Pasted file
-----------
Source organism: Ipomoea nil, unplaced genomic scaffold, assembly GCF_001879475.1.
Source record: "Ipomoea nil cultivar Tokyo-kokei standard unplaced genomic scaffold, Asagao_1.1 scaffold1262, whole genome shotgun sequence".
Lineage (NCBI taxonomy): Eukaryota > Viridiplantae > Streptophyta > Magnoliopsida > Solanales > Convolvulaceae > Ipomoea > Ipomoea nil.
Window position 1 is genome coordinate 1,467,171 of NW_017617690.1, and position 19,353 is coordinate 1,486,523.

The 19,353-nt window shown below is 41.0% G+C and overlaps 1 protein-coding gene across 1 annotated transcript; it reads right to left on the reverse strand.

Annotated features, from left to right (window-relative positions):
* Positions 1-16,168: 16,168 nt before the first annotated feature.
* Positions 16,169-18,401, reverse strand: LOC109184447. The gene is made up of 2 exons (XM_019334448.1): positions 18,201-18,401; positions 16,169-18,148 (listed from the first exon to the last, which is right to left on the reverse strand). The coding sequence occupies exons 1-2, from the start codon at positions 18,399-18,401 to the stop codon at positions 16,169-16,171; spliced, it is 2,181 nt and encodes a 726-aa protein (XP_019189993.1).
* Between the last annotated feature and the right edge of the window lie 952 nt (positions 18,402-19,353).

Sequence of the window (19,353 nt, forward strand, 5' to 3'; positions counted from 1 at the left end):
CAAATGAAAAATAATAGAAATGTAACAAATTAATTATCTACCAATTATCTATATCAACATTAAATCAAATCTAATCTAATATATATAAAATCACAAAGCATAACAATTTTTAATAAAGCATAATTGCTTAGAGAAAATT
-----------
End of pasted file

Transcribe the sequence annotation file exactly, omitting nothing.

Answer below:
Source organism: Ipomoea nil, unplaced genomic scaffold, assembly GCF_001879475.1.
Source record: "Ipomoea nil cultivar Tokyo-kokei standard unplaced genomic scaffold, Asagao_1.1 scaffold1262, whole genome shotgun sequence".
Lineage (NCBI taxonomy): Eukaryota > Viridiplantae > Streptophyta > Magnoliopsida > Solanales > Convolvulaceae > Ipomoea > Ipomoea nil.
Window position 1 is genome coordinate 1,467,171 of NW_017617690.1, and position 19,353 is coordinate 1,486,523.

The 19,353-nt window shown below is 41.0% G+C and overlaps 1 protein-coding gene across 1 annotated transcript; it reads right to left on the reverse strand.

Annotated features, from left to right (window-relative positions):
* Positions 1-16,168: 16,168 nt before the first annotated feature.
* Positions 16,169-18,401, reverse strand: LOC109184447. The gene is made up of 2 exons (XM_019334448.1): positions 18,201-18,401; positions 16,169-18,148 (listed from the first exon to the last, which is right to left on the reverse strand). The coding sequence occupies exons 1-2, from the start codon at positions 18,399-18,401 to the stop codon at positions 16,169-16,171; spliced, it is 2,181 nt and encodes a 726-aa protein (XP_019189993.1).
* Between the last annotated feature and the right edge of the window lie 952 nt (positions 18,402-19,353).

Sequence of the window (19,353 nt, forward strand, 5' to 3'; positions counted from 1 at the left end):
CAAATGAAAAATAATAGAAATGTAACAAATTAATTATCTACCAATTATCTATATCAACATTAAATCAAATCTAATCTAATATATATAAAATCACAAAGCATAACAATTTTTAATAAAGCATAATTGCTTAGAGAAAATT